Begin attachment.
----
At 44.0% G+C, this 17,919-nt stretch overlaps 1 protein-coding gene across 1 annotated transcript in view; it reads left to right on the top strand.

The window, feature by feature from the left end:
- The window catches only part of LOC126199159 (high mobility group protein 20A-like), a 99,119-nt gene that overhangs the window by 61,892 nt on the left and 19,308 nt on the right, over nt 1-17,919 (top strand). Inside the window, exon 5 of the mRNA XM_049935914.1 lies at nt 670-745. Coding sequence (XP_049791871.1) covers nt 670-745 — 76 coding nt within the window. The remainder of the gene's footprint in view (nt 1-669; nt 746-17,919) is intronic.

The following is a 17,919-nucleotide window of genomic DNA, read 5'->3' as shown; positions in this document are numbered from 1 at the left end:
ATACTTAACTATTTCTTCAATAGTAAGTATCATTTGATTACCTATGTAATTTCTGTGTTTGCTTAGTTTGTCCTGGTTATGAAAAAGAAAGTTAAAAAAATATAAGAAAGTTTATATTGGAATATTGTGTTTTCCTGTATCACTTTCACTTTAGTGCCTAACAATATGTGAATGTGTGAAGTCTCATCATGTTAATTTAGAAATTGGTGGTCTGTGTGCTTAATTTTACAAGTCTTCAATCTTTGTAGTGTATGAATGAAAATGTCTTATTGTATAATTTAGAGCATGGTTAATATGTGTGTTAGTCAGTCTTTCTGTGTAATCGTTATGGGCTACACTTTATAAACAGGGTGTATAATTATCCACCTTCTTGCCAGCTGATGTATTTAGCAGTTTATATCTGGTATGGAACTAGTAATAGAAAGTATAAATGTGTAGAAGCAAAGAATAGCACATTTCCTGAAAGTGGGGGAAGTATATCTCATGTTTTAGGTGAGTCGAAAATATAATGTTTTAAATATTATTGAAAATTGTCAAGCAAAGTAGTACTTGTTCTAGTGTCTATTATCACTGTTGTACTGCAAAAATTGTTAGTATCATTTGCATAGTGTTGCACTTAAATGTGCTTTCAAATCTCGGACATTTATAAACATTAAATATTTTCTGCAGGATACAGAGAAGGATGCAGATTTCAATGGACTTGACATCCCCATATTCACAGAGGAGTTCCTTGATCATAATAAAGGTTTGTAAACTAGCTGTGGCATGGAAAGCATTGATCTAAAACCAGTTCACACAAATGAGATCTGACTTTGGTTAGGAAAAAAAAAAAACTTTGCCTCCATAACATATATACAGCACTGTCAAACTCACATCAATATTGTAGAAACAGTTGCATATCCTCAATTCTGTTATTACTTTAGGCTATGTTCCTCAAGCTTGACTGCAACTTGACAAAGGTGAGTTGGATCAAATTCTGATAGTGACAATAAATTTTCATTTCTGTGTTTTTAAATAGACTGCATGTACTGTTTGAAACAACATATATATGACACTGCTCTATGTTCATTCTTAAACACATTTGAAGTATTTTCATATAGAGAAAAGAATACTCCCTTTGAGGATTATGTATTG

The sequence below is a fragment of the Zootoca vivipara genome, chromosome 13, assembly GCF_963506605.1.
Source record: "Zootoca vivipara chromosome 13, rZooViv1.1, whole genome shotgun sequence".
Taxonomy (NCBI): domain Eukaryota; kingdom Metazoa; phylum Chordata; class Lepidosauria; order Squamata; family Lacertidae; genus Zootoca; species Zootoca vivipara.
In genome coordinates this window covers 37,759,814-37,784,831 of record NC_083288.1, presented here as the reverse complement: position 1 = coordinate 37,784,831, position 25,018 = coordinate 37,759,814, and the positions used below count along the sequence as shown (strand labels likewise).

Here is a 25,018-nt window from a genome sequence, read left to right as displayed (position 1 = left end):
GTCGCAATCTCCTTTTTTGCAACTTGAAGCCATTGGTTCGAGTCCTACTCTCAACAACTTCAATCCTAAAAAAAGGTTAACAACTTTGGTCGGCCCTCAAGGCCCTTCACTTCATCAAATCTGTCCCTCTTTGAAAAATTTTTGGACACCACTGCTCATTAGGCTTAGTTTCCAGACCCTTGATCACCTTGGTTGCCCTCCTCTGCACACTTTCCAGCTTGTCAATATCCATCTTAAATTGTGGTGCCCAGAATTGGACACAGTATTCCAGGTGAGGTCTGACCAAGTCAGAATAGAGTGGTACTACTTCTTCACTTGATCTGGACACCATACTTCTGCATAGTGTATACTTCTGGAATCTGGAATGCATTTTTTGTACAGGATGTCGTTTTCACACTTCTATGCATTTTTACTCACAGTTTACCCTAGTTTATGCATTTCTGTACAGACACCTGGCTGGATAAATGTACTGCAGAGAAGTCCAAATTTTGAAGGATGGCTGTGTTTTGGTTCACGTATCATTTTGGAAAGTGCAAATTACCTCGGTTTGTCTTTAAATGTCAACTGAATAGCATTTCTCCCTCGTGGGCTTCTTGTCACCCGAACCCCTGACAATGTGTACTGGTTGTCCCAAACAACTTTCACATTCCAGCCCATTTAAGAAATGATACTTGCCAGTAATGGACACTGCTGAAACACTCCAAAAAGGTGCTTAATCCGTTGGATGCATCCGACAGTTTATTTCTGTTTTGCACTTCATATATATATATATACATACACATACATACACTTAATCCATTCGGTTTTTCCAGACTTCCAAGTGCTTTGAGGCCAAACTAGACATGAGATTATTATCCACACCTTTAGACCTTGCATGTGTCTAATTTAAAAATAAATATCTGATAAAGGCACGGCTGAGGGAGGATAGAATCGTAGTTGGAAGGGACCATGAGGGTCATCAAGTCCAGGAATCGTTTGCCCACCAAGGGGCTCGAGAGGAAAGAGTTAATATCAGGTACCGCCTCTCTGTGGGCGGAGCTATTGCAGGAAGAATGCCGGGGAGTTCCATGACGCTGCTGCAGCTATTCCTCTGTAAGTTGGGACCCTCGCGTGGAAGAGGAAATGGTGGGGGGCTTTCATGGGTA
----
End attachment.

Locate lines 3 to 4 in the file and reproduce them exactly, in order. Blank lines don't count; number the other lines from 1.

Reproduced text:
- The window catches only part of LOC126199159 (high mobility group protein 20A-like), a 99,119-nt gene that overhangs the window by 61,892 nt on the left and 19,308 nt on the right, over nt 1-17,919 (top strand). Inside the window, exon 5 of the mRNA XM_049935914.1 lies at nt 670-745. Coding sequence (XP_049791871.1) covers nt 670-745 — 76 coding nt within the window. The remainder of the gene's footprint in view (nt 1-669; nt 746-17,919) is intronic.

The following is a 17,919-nucleotide window of genomic DNA, read 5'->3' as shown; positions in this document are numbered from 1 at the left end: